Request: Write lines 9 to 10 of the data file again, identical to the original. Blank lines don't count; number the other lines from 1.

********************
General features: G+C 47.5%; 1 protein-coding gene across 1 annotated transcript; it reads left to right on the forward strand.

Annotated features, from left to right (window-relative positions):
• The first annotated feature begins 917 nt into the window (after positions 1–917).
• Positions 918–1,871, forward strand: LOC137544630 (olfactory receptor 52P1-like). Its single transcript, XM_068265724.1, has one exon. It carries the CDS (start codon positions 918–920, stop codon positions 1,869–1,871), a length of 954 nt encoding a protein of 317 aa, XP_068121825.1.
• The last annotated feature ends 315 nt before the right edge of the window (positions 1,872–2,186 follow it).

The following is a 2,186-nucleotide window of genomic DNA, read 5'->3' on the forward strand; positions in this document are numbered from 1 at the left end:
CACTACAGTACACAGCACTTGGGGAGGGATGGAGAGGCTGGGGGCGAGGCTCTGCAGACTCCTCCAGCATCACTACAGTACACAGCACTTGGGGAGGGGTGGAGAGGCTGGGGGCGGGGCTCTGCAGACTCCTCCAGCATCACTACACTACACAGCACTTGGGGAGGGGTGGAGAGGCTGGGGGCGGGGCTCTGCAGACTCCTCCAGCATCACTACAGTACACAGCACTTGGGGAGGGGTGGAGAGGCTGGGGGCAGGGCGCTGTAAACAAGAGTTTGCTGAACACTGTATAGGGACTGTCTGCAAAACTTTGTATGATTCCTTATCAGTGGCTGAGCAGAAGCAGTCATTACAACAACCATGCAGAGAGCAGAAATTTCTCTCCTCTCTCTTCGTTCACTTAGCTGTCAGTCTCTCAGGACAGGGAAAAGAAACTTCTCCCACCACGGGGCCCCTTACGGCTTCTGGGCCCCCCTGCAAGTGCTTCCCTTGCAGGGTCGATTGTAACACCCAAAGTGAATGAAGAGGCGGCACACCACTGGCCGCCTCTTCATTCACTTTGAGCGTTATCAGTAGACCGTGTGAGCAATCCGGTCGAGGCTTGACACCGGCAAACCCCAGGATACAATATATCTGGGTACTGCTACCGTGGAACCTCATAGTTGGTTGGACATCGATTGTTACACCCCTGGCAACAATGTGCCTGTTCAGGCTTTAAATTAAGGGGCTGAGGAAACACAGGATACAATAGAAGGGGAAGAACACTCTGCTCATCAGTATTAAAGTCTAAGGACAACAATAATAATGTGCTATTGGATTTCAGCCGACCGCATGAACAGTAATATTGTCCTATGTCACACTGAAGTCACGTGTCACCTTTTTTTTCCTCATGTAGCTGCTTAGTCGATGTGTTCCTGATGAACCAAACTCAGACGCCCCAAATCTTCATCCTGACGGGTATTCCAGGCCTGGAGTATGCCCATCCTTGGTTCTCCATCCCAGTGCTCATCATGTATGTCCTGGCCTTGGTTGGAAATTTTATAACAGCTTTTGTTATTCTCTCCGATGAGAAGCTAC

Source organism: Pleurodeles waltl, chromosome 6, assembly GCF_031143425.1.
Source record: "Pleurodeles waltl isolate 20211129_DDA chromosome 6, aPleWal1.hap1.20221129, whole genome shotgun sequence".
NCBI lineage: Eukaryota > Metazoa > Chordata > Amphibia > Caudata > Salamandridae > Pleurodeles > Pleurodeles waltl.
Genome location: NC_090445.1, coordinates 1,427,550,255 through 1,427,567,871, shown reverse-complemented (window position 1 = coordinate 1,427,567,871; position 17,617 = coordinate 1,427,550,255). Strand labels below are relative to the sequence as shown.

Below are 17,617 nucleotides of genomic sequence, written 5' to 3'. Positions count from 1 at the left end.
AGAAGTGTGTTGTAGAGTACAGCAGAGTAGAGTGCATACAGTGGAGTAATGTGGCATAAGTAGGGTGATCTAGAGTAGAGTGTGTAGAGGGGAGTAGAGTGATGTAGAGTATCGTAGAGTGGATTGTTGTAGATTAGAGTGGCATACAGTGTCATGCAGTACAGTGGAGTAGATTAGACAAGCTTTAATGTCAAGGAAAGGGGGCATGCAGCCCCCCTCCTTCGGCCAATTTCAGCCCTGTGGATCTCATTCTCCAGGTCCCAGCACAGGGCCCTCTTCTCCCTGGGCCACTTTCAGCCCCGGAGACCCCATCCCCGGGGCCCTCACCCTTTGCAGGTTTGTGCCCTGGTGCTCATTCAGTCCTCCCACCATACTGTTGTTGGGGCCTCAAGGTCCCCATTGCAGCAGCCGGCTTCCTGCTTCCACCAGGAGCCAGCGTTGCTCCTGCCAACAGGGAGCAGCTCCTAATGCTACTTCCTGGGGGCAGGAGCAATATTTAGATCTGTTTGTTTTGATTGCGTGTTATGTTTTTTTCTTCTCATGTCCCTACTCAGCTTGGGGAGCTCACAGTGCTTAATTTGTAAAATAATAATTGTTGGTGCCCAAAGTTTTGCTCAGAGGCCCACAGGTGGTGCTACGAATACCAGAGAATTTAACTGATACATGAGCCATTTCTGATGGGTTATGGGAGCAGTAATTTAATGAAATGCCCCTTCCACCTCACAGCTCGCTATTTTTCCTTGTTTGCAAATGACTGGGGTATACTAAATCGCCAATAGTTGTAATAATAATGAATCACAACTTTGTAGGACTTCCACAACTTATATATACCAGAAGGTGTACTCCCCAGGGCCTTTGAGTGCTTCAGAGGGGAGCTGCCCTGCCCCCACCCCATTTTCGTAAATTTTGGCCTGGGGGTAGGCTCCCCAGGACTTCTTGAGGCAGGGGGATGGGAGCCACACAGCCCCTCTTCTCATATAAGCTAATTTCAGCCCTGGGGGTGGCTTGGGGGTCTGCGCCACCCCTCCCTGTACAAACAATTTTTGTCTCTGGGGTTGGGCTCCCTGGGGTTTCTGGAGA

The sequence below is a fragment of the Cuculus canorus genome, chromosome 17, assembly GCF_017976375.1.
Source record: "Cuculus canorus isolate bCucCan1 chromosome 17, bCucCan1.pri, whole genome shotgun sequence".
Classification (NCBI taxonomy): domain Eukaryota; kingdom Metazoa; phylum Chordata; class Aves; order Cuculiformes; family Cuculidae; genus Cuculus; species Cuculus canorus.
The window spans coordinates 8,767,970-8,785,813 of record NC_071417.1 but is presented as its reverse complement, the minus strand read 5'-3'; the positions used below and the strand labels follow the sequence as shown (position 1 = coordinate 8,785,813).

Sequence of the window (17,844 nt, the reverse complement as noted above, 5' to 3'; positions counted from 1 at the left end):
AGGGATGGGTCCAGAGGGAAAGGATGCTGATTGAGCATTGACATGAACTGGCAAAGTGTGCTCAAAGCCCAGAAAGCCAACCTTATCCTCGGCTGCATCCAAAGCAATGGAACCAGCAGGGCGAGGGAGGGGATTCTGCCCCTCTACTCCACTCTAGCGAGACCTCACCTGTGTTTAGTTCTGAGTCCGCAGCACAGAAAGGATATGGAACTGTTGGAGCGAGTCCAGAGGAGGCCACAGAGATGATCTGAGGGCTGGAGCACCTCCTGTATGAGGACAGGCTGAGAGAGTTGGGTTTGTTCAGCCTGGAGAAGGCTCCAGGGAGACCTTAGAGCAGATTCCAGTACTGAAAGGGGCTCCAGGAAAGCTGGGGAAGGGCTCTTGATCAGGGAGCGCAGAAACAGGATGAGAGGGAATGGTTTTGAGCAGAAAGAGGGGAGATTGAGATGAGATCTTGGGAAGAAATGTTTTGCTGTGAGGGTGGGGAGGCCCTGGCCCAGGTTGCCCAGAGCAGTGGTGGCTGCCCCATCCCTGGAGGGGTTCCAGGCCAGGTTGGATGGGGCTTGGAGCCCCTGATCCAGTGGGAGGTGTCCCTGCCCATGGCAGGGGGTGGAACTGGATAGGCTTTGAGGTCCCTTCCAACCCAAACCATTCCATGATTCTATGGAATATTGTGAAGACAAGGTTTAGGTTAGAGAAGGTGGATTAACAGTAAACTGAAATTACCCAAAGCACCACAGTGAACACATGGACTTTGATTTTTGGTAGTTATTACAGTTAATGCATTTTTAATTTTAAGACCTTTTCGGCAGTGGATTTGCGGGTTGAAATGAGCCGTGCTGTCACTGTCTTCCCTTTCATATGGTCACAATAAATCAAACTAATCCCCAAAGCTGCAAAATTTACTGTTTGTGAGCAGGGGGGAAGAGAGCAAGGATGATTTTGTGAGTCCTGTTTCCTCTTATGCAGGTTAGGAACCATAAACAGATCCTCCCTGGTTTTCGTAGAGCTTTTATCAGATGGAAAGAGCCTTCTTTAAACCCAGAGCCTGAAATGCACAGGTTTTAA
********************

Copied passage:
Source record: "Pleurodeles waltl isolate 20211129_DDA chromosome 6, aPleWal1.hap1.20221129, whole genome shotgun sequence".
NCBI lineage: Eukaryota > Metazoa > Chordata > Amphibia > Caudata > Salamandridae > Pleurodeles > Pleurodeles waltl.